Anterior Cervical Discectomy & Fusion
Anterior cervical discectomy and fusion, or ACDF, is a surgical procedure to remove a herniated or degenerative disc of the spine, using anterior (frontal) approach to the spine through the throat region.
Your surgeon moves aside neck muscles, the trachea and esophagus to access the spine. For cervical (neck) spinal surgeries, the anterior approach is more convenient because it lets your doctor work without disturbing the spinal cord, spinal nerves or the back muscles.
A discectomy may be either single-level or multi-level:
- Single-level: one disc is removed
- Multi-level: multiple discs are removed
Once removed, the space between vertebrae must be filled, and a bone graft is most commonly performed to prevent the vertebrae from collapsing.
Your surgeon will fuse the bone graft together with the other vertebrae by use of metal plates and screws, which may, in turn, eventually be grown over with new bone cells as the bone heals.
There are three types of bone grafts used in ACDF:
- Autograft: bone comes from you, taken from the hip (iliac crest), which has a higher number of bone-growing cells and proteins
- Allograft: bone comes from a donor (cadaver)
- Artificial: manmade plastic, ceramic, or other compounds
Autograft is the “gold standard” for rapid healing and spinal fusion, but the harvesting of bone cells can be painful.
Spinal fusion may produce some loss of motion, particularly in a multi-level discectomy.
Artificial discs have been developed which may preserve the range of motion in the neck.
When to Get ACDF?
Most herniated disc injuries heal a few months after nonsurgical treatment, but in cases where the pain is significant enough and nonsurgical options have not relieved it, surgery may be considered.
ACDF is a helpful procedure when physical therapy or medication has proven ineffective at relieving pain and weakness in arms or hands, or in the case of herniated or degenerative disc disorder.
A neurosurgeon, orthopedic surgeon, or spine surgeon may perform the surgery.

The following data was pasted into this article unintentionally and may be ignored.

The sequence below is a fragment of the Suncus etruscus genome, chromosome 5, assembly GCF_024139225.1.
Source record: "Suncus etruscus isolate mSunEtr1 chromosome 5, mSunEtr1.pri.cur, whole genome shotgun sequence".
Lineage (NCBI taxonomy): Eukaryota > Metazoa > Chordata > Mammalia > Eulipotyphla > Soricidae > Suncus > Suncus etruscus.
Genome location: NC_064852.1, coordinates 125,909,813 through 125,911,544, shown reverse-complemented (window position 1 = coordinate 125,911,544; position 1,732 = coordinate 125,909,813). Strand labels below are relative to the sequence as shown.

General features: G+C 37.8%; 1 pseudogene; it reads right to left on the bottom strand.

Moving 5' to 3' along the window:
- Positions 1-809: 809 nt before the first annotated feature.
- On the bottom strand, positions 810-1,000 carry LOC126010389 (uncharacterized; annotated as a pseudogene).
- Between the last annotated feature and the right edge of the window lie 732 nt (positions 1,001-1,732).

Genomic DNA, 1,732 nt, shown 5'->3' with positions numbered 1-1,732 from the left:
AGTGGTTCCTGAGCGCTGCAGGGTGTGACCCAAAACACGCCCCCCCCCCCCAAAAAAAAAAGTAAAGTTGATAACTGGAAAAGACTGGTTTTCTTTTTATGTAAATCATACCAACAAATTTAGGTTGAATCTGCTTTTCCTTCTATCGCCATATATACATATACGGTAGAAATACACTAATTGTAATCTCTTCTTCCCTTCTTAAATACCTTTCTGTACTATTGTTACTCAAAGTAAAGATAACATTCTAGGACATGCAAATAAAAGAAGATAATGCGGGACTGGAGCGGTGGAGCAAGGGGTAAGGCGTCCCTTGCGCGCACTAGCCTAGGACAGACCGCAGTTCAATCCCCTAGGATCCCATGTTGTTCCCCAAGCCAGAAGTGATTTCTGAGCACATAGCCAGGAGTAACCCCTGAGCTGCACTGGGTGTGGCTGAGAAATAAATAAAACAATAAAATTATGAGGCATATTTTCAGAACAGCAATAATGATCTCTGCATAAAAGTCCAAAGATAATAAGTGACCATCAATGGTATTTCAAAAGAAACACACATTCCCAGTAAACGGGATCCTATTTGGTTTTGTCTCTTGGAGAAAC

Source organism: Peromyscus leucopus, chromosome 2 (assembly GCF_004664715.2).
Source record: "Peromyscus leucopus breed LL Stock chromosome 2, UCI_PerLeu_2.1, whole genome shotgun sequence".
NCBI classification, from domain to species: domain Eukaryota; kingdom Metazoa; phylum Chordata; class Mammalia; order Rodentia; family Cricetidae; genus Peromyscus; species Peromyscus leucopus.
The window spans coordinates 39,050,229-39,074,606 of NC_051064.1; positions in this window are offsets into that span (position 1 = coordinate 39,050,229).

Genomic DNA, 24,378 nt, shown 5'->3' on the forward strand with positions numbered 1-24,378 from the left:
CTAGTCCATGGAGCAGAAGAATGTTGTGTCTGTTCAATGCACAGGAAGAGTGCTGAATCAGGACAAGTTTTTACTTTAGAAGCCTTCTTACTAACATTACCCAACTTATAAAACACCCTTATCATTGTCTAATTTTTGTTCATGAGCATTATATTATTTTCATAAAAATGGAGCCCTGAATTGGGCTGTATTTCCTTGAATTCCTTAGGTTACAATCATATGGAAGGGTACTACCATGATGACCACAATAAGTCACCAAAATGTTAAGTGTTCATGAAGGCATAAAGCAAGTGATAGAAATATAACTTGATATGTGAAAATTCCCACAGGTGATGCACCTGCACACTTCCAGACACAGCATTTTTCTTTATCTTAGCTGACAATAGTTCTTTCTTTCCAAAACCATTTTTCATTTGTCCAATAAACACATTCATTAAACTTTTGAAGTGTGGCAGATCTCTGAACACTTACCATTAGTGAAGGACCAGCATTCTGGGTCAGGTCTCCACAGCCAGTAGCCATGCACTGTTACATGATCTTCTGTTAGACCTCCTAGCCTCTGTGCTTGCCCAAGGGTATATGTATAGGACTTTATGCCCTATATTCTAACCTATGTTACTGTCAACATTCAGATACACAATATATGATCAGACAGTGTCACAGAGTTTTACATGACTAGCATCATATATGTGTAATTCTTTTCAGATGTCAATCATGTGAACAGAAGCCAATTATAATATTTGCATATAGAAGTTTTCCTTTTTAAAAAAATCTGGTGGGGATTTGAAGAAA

Quitting smoking is one of the most important things a patient can do to help their spinal surgery be successful. Nicotine prevents bone growth and can cause complications that lead to failed bone fusion.
Studies have shown that spinal fusion fails in as many as 40 percent of smokers, compared with only eight percent of nonsmokers.
Smoking also inhibits blood circulation, which results in slower wound healing.
Northwestern Memorial offers a Smoking Cessation Program that can help you quit smoking ahead of your surgery.
Because of the importance of successful bone healing, there are a number of restrictions for a patient who has undergone ACDF, including:
- Avoiding any non-steroidal anti-inflammatory drugs (NSAIDs, like aspirin, ibuprofen, Advil®, Motrin®, Nuprin®, Aleve®) for six months after surgery. NSAIDs may cause bleeding and may interfere with bone healing
- No smoking
- No driving for two to four weeks after surgery, pending approval from your surgeon
- No lifting anything heavier than five pounds
- No house- or yard work (e.g., gardening, mowing the lawn, vacuuming, ironing, loading/unloading the dishwasher, washer or dryer)
- No sitting for long periods of time
- No bending of the head forward or backward
- No sexual activity until your surgeon specifies otherwise
ACDF, like all spinal surgery, is not without potential complications.
Some specific complications of ACDF include:
- Hoarseness and/or swallowing difficulties: the recurrent laryngeal nerve may be affected during surgery, which can cause temporary hoarseness or swallowing difficulties as the nerve recovers
- Instrumentation fracture: the screws, plates and rods used to stabilize the spine (instrumentation) may move or break before spinal fusion is complete; this may require additional surgery to repair
- Failure of spinal fusion: smoking and other lifestyle issues like obesity and malnutrition can adversely affect spinal fusion
- Transitional syndrome: also known as adjacent-segment disease, this is when adjacent vertebrae undergo increased stress in the wake of fusion, and suffer degeneration, which can cause pain
- Bone graft migration: rarely, the bone graft can move into an incorrect position; this can happen if the instrumentation is not used to secure the graft, and is more common in multi-level ACDF
- Nerve damage: spinal surgery always carries some risk of nerve or spinal cord damage, including numbness and paralysis; in many cases nerve damage from the herniated disc can cause persistent pain
For patients for whom ACDF is considered, the majority experience relief from the chronic pain of their condition, particularly in arm pain.
Neck pain is also relieved, although usually less significantly than arm pain.
Patients may experience numbness and weakness in arms that lasts for weeks or months.
Spinal fusion is likelier to occur with ACDF, bone graft, and use of instrumentation.